Chargers' coach lacks one thing

Every year there is some team making its last push towards winning it all. San Diego is not that team. The Chargers are built for the long haul but the pressure is on Marty Schottenheimer to produce again and make it past round one of the playoffs.

This zinger is already making its way around San Diego: Russia's Vladimir Putin has more Super Bowl rings that Marty Schottenheimer.

Ouch - but true.

Is this the year Schottenheimer, after so many heartbreaks, finally makes it to the game featuring Roman numerals?

Possibly.

The Chargers are set to build on their remarkable 12-4 season last year, with three Pro Bowlers on offense returning and a defense which is stout against the run and hopefully improved against the pass.

"Some things never change with that guy: don't turn the ball over and play defense," linebacker Donnie Edwards said of his coach. "‘One play at a time' forever in my head will be linked to Marty Schottenheimer. Marty has done a great job of coaching. Taking this team from 4-12 to where we are at now. All the things he changed throughout the year really helped. I think the guys really believe in him and that's why we are where we are."

The where is in defense of the AFC West Championship.

If all the pieces of Schottenheimer's puzzle come together, the veteran coach could be motoring to Detroit for the Super Bowl.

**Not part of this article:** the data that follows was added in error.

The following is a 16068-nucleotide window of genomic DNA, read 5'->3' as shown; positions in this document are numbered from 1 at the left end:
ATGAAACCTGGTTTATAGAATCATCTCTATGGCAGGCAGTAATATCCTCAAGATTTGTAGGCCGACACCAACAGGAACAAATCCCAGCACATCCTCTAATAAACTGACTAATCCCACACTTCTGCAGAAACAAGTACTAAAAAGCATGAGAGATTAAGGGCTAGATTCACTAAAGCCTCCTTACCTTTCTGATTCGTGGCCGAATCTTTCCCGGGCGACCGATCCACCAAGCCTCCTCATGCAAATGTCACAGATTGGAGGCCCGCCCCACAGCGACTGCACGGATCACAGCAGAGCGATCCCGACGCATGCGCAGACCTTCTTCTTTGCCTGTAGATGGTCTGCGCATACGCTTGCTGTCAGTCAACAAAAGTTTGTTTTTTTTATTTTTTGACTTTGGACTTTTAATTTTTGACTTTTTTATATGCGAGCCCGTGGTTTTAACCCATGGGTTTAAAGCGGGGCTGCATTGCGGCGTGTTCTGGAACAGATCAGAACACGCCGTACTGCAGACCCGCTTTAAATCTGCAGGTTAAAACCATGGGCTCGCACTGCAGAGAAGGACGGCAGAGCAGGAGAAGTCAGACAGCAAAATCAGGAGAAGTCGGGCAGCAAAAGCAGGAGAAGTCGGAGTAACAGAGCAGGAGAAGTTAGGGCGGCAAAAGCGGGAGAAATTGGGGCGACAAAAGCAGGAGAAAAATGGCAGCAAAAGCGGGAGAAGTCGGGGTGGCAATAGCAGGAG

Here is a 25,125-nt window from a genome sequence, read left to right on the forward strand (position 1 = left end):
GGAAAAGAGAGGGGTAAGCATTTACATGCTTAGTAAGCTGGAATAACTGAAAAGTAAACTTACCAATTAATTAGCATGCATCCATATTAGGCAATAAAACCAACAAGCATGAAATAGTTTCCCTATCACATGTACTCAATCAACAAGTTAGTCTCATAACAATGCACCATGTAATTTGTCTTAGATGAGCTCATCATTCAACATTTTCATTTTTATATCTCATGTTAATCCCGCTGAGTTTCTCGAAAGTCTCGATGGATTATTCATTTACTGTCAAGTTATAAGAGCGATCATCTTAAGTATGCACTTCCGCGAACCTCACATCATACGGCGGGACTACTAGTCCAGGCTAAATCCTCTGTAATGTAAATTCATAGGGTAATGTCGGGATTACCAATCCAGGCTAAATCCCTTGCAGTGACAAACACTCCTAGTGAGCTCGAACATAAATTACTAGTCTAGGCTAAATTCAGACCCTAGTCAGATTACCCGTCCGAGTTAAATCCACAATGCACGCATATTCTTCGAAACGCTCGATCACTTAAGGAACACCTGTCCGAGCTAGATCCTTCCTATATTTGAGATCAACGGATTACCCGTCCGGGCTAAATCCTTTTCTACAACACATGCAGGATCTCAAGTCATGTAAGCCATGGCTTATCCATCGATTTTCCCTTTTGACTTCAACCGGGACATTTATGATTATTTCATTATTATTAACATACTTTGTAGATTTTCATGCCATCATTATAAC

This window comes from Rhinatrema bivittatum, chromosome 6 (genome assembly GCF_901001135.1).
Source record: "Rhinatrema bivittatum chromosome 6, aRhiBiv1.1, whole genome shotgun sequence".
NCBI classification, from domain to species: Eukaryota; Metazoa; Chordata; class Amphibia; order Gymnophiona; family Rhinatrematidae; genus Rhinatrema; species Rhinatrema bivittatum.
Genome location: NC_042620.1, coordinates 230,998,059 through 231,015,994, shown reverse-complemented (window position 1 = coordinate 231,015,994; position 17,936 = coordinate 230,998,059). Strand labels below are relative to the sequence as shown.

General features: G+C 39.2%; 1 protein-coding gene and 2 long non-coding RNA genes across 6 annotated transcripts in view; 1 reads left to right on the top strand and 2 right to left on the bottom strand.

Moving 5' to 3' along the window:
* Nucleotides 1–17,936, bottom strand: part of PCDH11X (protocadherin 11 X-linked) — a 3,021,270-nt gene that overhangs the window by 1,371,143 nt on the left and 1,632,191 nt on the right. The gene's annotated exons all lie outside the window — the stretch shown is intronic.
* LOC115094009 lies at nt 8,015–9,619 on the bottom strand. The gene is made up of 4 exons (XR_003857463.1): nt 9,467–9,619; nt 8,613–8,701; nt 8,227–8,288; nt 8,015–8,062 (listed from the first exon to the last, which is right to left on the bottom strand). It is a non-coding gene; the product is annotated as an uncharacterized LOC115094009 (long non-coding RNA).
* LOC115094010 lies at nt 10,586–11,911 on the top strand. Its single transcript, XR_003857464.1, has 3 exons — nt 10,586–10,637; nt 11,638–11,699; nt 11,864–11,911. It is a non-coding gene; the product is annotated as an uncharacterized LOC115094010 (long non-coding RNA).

"I am not motivated or driven by anything other than winning," said the coach. "I don't worry about job security. I really don't. And some people may say, ‘Well, you know, that doesn't make any sense.' Well, it does make sense. You do the best you can do. You plan; you prepare; you work. But to sit around and worry about that—it makes no sense to me. I've never worried about it."

That's about the only nugget left off the resume of one of the NFL's all-time winningest coaches. But what sticks in many people's throats when hearing Schottenheimer's name his is unsightly 5-12 mark in the playoffs. Last year was another reminder that Schottenheimer's teams are often like egg nog - put away right after Christmas - as the team was the first in the AFC to be eliminated in the playoffs, a home loss to the Jets.

There's no denying Schottenheimer's regular-season success, 177 career wins. But there's no getting around his postseason woes, in which his .602 winning percentage is the highest among North America pro sports for a coach to have never competed in a league championship game.

"It is what it is," Schottenheimer said of his postseason failures.

Schottenheimer is the fifth NFL head coach to lead three different teams to the playoffs (Chargers, Chiefs and Browns). But it's what he has done once he has got there which people remember. If the Chargers could give their fans an unforgettable season, that might change.

Lightning Quicks:

"In my opinion, he was the best ever." -- Former Chargers QB John Hadl on ex-teammate Lance Alworth who will have his number retired by the team during the 2005 season.


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